Mean %HRR during work Crude model Adjusted model a

Estimate SE P-value Estimate SE P-value
Between-subject effects b
IBI (ms) -6.33 0.62 <0.001 -6.70 0.61 <0.0001
RMSSD (ln ms) -0.0034 0.002 0.11 -0.005 0.003 <0.05
SDNN (ln ms) -0.003 0.003 0.20 -0.003 0.002 0.13
Within-subject effects c
IBI (ms) -1.64 0.67 0.02 -1.62 0.67 0.02
RMSSD (ln ms) -0.006 0.002 <0.01 -0.006 0.002 <0.01
SDNN (ln ms) -0.008 0.003 <0.01 -0.008 0.003 <0.01

a The adjusted model includes adjustment for age, sex, BMI, alcohol consumption, smoking status, and occupational group.

b Weekly mean %HRR at work.

c Difference between weekly mean %HRR and daily mean %HRR of the worker.

Thus, by converting the IBI to HR in beats per minute (bpm), from the between-subject effect, this negative association implies that per one percent higher mean %HRR during work the night-time HR would increase by 0.4 bpm, and 10% higher mean %HRR during work would imply an increase in night-time HR by 4.4 bpm, as the relation between IBI and HR are reciprocal (28).

Stratifying on high (≥30% HRR) and low (<30% HRR) mean %HRR across all measured workdays showed similar associations as for the main analysis (data are now shown). The sensitivity analyses stratified by use of anti-hypertensive medication also showed similar associations’ direction and magnitude as the main analysis.

Moreover, the data included some (16 observations among 4 participants) extreme values of IBI, SDNN and RMSSD which could be considered as outliers, although the corresponding HR estimated from the extreme IBI showed plausible HR values (ranging from 40–93 bpm). Sensitivity analysis excluding the extreme values showed results similar to the reported (table 2), except for the between-subject effects on RMSSD turning non-significant (P=0.07), although the estimate and SE were similar to those reported (table 2).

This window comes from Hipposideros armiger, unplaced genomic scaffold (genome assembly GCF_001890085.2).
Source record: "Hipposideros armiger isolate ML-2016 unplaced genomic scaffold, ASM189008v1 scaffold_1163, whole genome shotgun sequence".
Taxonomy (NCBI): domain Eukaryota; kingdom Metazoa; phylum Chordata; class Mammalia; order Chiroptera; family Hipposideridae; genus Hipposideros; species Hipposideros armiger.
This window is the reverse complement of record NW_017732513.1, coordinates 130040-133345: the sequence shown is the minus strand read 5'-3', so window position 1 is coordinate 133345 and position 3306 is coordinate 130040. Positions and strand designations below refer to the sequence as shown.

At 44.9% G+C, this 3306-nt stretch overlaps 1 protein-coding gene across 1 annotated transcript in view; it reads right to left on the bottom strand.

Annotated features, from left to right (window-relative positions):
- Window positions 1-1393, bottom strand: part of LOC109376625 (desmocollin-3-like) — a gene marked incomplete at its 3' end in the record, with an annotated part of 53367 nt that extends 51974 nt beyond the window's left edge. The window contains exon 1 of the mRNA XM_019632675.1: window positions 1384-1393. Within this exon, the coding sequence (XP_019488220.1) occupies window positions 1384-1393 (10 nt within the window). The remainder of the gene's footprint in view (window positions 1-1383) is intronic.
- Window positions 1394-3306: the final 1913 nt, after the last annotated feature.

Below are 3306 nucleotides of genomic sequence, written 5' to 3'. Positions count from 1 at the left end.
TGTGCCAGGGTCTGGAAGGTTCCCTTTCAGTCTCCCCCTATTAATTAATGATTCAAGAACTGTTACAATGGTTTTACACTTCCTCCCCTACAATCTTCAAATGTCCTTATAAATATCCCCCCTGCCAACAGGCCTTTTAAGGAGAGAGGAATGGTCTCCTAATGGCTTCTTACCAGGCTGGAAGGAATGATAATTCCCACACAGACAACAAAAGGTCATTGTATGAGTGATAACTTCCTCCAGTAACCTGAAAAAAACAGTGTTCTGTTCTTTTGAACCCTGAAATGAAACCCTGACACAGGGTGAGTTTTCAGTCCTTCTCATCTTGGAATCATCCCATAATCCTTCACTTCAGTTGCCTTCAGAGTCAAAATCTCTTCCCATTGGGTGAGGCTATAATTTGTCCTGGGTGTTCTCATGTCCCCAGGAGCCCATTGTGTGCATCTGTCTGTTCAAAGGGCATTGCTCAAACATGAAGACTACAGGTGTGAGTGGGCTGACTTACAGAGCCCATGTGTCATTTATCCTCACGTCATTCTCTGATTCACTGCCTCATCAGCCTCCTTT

To investigate both the within- and between-subjects association between the %HRR during work and HRV indices at night among blue-collar workers, we conducted a day-by-day analysis of %HRR during work and HRV indices the following night. Our main findings indicate that a higher %HRR during work is associated with elevated HR (from the lower IBI) and reduced HRV variables the following night. This association was observed both between workers and between days within the worker. This finding suggests that higher %HRR during work is associated with an impaired autonomic cardiac modulation during sleep, and thus indicating a potential underlying mechanism for the hazardous effects of OPA (3, 4), as described in the physical activity paradox (5).